Review: The Midnight Library
Millie Betts explores Matt Haig’s bestselling novel, The Midnight Library.
Every reader can name a selection of books that they would love to dive into head first, so I was instantly intrigued by the concept of The Midnight Library. Matt Haig’s novel puts a dark twist on this bookish dream: readers follow Nora’s time between life and death in a library, where opening a book transports her to an alternative life she might have lived, had she made different decisions.
I found the first fifty pages of the novel mildly disappointing, as Haig’s metaphors felt forced. The writing seemed philosophical just for the sake of it, and almost mimicked the tone of a self-help book. I do think, however, that this improved as the plot evolved; Haig introduces expertly placed motifs that give his metaphors depth and meaning. My favourite of these motifs was the appearance of the National Geographic magazine. I particularly liked the recurrent image of a black hole in Nora’s lives, which eventually changes to an image of a volcano as Nora realises that “she wasn’t a black hole, […] she was a volcano. And like a volcano she couldn’t run away from herself. She’d have to stay there and tend to that wasteland.” (page 286).
There is so much pressure on people to choose the “right” path, as we compare ourselves to those around us
Haig is an expert at letting the reader straight into the protagonist’s mind. Nora’s regrets are incredibly relatable, boiling down to something as simple as saying no to a coffee date with the right guy. These regrets are particularly pertinent to our world today, as there is so much pressure on people to choose the “right” path, as we compare ourselves to those around us. The Midnight Library illustrates, however, that no such “correct” path exists.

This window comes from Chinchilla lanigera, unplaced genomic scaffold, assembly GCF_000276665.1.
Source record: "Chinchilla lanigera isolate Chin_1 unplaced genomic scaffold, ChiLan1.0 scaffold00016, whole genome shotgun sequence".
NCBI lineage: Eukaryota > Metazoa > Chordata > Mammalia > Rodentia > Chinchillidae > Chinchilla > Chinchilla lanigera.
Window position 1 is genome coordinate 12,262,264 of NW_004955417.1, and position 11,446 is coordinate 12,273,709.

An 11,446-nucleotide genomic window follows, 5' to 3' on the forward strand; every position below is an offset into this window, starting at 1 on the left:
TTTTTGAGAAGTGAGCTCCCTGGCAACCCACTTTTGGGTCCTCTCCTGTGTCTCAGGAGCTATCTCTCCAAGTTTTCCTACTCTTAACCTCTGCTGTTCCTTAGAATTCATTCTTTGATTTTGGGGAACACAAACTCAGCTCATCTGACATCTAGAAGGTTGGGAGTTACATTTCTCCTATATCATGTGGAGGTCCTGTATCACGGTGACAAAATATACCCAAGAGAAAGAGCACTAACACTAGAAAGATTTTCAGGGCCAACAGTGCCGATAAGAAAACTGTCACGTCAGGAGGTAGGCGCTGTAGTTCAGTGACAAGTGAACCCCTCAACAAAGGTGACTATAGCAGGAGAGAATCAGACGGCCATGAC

Some of us want to be lawyers, politicians, or scientists; we want to be successful in careers that have a big impact on society. Interestingly, Haig suggests that even the smallest details of our existence paint a much bigger picture; we end up impacting other people’s lives in ways we don’t even realise. In this sense, we can’t let our regrets stop us from appreciating the present.
Haig shares the importance of being kind to ourselves by following our dreams instead of focusing on others’. In an interview with Cambridge Independent, he states that due to “the internet and social media and comparison culture, we are surrounded by other people’s lives, if not our own versions of our lives, so there is always a reason to feel bad about yourself”.
Haig suggests that even the smallest details of our existence paint a much bigger picture; we end up impacting other people’s lives in ways we don’t even realise
Nonetheless, some argue that Haig glamorises depression and suicide. To them, the book’s overall message leans more towards “just be happy with what you already have”, which I agree with to some extent. Nora’s mental health struggles seem undermined by her ability to just “move on”. I do think, however, that there are deeper messages present throughout the novel, which don’t simultaneously diminish the realities of Nora’s depression.
Haig has publicly spoken about his struggles with depression and anxiety, and he claims that Nora’s story is “the first time I had the central character have an official diagnosis that was similar to mine”. If this is a story, then, that closely resembles his journey, I’m not sure that “glamorisation” is the right term to use. Despite this, I do understand that the end of the novel is slightly too perfect. Haig has shared that he still grapples with anxiety and panic attacks to this day. The Midnight Library, unfortunately, doesn’t flesh out the aftermath of Nora’s suicide attempt, and how (or even if) her coping mechanisms have changed.
So, while I really enjoyed this book and definitely recommend it, I must consider its flaws. Therefore, I have to deduct a star from my rating, giving The Midnight Library four out of five stars.